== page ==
Social interaction difficulties - pragmatic language impairment, co-occurring with one of the other difficulties in this list.

 These difficulties can occur as part or an autistic spectrum disorder/autism, difficulties with social cognition, specific language impairment, a language delay/disorder. Social interaction difficulties occurring on their own with no language delay would not require specialist LCC provision, and so would need to occur in conjunction with other language/speech difficulties.



Features of social interaction difficulties       can be as follows:

  • Inappropriate initiation of conversation so can make tangential inappropriate remarks.
  • Stereotyped language.
  • Difficulty in understanding and using the context of spoken language, so for example, can be over literal, miss the point of jokes, only take in one or two words of a sentence, so misinterprets what has been said.
  • Difficulties with understanding and using nonverbal communication.
  • Will often ‘miss the wood for the trees’ with verbal and visual information ie undue attention to minor detail without taking in the whole.



*Written by Wye Valley Trust Speech and Language Therapy Department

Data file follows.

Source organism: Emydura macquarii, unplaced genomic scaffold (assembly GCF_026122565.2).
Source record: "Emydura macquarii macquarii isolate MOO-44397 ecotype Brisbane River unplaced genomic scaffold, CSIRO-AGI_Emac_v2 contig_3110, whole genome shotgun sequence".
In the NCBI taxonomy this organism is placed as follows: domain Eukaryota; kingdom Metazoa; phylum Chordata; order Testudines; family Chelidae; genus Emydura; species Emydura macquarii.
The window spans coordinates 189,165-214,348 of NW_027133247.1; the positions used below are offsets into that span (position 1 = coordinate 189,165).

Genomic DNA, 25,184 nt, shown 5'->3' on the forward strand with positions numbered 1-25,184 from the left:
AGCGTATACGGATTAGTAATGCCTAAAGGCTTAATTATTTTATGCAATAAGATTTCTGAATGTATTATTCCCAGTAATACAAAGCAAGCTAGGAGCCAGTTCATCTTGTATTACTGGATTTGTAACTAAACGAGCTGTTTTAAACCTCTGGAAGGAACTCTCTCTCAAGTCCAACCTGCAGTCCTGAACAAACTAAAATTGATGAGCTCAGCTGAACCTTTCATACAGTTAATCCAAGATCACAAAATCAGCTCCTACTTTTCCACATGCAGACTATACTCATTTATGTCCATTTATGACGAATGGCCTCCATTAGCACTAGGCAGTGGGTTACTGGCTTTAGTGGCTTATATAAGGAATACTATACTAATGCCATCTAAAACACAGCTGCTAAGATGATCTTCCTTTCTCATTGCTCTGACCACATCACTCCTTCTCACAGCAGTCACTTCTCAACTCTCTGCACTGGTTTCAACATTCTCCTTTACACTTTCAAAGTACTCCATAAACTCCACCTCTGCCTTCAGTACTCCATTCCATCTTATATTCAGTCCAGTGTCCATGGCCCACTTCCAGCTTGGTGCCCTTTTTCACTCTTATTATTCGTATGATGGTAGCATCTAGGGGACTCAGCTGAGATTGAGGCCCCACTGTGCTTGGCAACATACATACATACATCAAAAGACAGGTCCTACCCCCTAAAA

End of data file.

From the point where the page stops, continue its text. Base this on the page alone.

Speech Therapy

Speech therapy is delivered by members of the SAL T team (Speech and Language Therapy) provided by Herefordshire NHS Trust.  Mrs Warburton and Mrs Dooner work with children in Red Ants and Buzzards. Mrs Gwynne works with children in Bees and Falcons.



For children who work within ‘National Curriculum’ level we assess children against descriptors used in mainstream.  For children who are working below those levels, we use ‘P levels’.  P levels are a nationally agreed system for assessing children who are working below the level of a year 1 child (no matter the chronological age of the child).  Hampton Dene uses the commercial package ‘B squared’ that breaks down the P levels in to smaller steps, allowing us to demonstrate those smaller steps of progress that pupils make.



Some useful links:


Talking Point  (which is an ican website)

ican website